A scene in the film featured 50 tanks, which were provided by a Czech source. The tanks were only available until December of the year of filming, as the dealer needed them to sell in Libya.[12] The production team rented 3000 real SA Vz. 58 rifles to stand in for AK 47s because they were cheaper than prop guns.[13]


Critical reception

Lord of War received fairly positive reviews from critics; the film received a 61% rating on Rotten Tomatoes; the consensus states: "While Lord of War is an intelligent examination of the gun trade, it is too scattershot in its plotting to connect."[14] The film also received a special mention for excellence in filmmaking from the National Board of Review.

It received a 62/100 score from Metacritic.[15]

Box office

The film grossed $9,390,144 on its opening weekend, ranking #3 at the North American box office behind Just Like Heaven and The Exorcism of Emily Rose. After the film's 7 weeks of release it grossed a total of $24,149,632 on the domestic market in the US, and $48,467,436 overseas, for a worldwide total of $72,617,068.[16]

Home media

The UK DVD release of Lord of War includes, prior to the film, an advert for Amnesty International, showing the AK-47 being sold on a shopping channel of the style popular on cable networks. The American DVD release includes a bonus feature that shows the various weapons used in the film, allowing viewers to click on each weapon to get statistics about their physical dimensions and histories. The DVD bonus section also contains a public service announcement from Nicolas Cage that addresses the issue of illicit arms sales.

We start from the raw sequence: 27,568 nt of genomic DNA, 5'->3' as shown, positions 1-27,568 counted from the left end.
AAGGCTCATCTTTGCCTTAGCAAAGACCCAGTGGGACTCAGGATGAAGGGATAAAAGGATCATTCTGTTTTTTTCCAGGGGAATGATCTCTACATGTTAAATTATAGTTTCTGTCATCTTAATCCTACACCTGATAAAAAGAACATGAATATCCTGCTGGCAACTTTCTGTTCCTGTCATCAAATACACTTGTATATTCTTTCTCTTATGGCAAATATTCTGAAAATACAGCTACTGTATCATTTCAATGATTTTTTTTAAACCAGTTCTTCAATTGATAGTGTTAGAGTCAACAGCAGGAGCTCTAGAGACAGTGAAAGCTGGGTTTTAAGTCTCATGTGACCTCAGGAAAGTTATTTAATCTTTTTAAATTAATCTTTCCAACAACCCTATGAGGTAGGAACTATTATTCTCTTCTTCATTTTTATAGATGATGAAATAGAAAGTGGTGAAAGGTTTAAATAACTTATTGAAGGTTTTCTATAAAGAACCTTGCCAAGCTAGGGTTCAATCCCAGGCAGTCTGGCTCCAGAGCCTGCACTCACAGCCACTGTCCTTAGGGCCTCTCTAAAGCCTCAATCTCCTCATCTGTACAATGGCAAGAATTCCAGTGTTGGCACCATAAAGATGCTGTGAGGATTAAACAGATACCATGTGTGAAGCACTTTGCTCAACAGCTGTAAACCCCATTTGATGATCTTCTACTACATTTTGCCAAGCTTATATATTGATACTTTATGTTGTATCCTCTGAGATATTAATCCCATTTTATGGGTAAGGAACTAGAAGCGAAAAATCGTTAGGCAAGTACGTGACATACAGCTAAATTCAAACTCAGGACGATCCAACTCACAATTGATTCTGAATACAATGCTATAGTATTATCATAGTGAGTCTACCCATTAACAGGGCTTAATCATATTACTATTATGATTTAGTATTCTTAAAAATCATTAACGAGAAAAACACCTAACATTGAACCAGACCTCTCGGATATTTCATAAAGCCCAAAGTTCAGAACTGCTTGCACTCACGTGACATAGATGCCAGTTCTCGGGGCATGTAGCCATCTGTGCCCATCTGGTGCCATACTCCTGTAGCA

1. 1.0 1.1 "Lord of War". British Film Institute. London. Retrieved September 30, 2012.<templatestyles src="Module:Citation/CS1/styles.css"></templatestyles>
  2. "Lord of War".<templatestyles src="Module:Citation/CS1/styles.css"></templatestyles>
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  6. William Norman Grigg: "Permanent War, Perpetual Profiteering"
  7. "Lord of War" (Press release). Amnesty International. 2006. Retrieved 2007-09-17.<templatestyles src="Module:Citation/CS1/styles.css"></templatestyles>
  8. Hamid, Rahul (Spring 2006). "Lord of War/Syriana". Cineaste. 31 (2): 52–55.<templatestyles src="Module:Citation/CS1/styles.css"></templatestyles>
  9. Brokers of War
  10. Noah Rosenberg, "Guilty Verdict for Russian in Arms Trial", New York Times, 2 Nov 2011.
  11. Burr, Ty (September 16, 2005). "Provocative 'War' Skillfully Takes Aim". The Boston Globe: D1.<templatestyles src="Module:Citation/CS1/styles.css"></templatestyles>
  12. History Television, series Fact and Film, episode "Lord of War"
  13. "Director finds real guns cheaper than props". The New Zealand Herald. NZPA. September 14, 2005. Retrieved October 15, 2011.<templatestyles src="Module:Citation/CS1/styles.css"></templatestyles>
  14. Lord of War at Rotten Tomatoes
  15. Lord of War at Metacritic
  16. Lord of War at Box Office Mojo

External links